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Cargo instrumentation for Chemical tankers - use of oxygen analysers

Oxygen analysers are normally used to determine the oxygen level in the atmosphere of an enclosed space: for instance, to check that a cargo tank can be considered fully inerted, or whether a compartment is safe for entry.

There are several types of oxygen analysers. In each case it is of vital importance that they are carefully maintained and tested, and that correct checks are made before use. When oxygen detectors are calibrated it is essential to use clean and uncontaminated air. If used strictly in accordance with the manufacturer's instructions, these instruments can be regarded as reliable.

chemical tanker navigation at sea
Level of oxygen in air

Most instrumentation in use on ships has a gauge or scale which reads to 21%. Strictly, however, the percentage of oxygen falls several hundredths of a percent below that figure, variously quoted between 20.85% and 20.95%.

Modem instrumentation with digital indicators can measure so accurately that the full 21% may be impossible to obtain. If an instrument capable of such accuracy is in use, the maker's instructions should be carefully read and understood, so that proper interpretation of the readings can be made. It may be appropriate for the ship operator's instructions to make reference to the level of accuracy obtainable.

Electrolytic sensors

Analysers of this type measure the output of an electrolytic cell that is exposed to a sample of the atmosphere being tested. The current flow is related to the oxygen concentration in the sample, and the scale is arranged to give a direct indication of the oxygen content.

The readings may be affected by the presence of certain chemical vapours. It is important that the manufacturer's advice is followed. An indicator which may be reliable for measuring the oxygen content of a space after thorough ventilation may not be suitable for checking the oxygen content in a mixture of air, inert gas and cargo vapour.

Paramagnetic sensors

Paramagnetic instruments measure the deflection of a magnet pivoted in a symmetrical non-uniform magnetic field. The magnet is suspended in a chamber into which the gas sample is introduced; the deflection is directly proportional to oxygen concentration. These instruments can be used for detecting oxygen in mixtures of other vapours.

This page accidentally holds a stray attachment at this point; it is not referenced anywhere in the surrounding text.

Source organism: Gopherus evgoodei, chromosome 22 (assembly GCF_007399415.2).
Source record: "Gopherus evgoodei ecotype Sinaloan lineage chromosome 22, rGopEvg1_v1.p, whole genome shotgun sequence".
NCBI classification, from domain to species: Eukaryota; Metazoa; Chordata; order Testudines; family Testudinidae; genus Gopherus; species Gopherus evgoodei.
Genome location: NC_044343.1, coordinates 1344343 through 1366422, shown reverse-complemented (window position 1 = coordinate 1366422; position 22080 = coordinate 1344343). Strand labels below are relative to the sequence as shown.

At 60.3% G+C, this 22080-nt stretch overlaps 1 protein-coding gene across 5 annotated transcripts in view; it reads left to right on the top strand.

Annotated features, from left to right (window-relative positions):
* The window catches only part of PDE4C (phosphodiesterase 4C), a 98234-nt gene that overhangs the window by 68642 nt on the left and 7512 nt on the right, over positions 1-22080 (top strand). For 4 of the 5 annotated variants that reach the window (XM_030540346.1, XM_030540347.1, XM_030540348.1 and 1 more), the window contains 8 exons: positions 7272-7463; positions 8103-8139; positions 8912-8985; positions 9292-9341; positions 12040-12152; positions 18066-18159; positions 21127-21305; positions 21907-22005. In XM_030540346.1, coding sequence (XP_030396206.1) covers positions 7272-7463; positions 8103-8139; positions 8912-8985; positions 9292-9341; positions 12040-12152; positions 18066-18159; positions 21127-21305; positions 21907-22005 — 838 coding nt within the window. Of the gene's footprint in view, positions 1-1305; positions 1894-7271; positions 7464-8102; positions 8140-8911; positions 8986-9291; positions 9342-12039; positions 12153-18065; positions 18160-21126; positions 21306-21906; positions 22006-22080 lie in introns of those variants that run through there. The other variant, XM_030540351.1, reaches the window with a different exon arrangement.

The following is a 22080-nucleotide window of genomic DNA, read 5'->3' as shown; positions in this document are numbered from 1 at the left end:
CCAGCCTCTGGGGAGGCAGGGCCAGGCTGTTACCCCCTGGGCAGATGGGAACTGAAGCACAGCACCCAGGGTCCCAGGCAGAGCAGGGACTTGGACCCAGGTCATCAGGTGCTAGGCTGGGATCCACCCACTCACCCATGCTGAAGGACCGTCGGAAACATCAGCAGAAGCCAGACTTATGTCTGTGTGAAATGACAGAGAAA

It should be noted that some other gases, notably oxides of nitrogen, have comparable paramagnetic properties to oxygen. This technique cannot therefore be used if such other gases might be present in more than trace amounts.

Selective chemical liquid absorption sensors

In liquid absorption instruments a known volume of the atmosphere to be sampled is passed through a liquid which absorbs the oxygen, causing a volume change in the liquid. The final volume is measured on a scale which indicates the oxygen content of the original sample gas.

Personal oxygen monitors

Small instruments are available which are capable of continuously measuring the oxygen content of the atmosphere. They can be attached to clothing or sometimes are supplied with an armband. They should automatically provide an audible and visual alarm when the atmosphere becomes deficient in oxygen, so as to give the wearer adequate warning of unsafe conditions.

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Draegar Chemical detector tubes use and reading correction guideline
These instruments, often referred to as Draeger tubes, normally function by drawing a sample of the atmosphere to be tested through a proprietary chemical reagent in a glass tube. The detecting reagent becomes progressively discoloured if a contaminant vapour is present in the sample. The length of the discoloration stain gives a measure of the concentration of the chemical vapour which can be read from the graduated scale printed on the tube. Detector tubes give an accurate indication of chemical vapour concentration, whatever the oxygen content of the mixture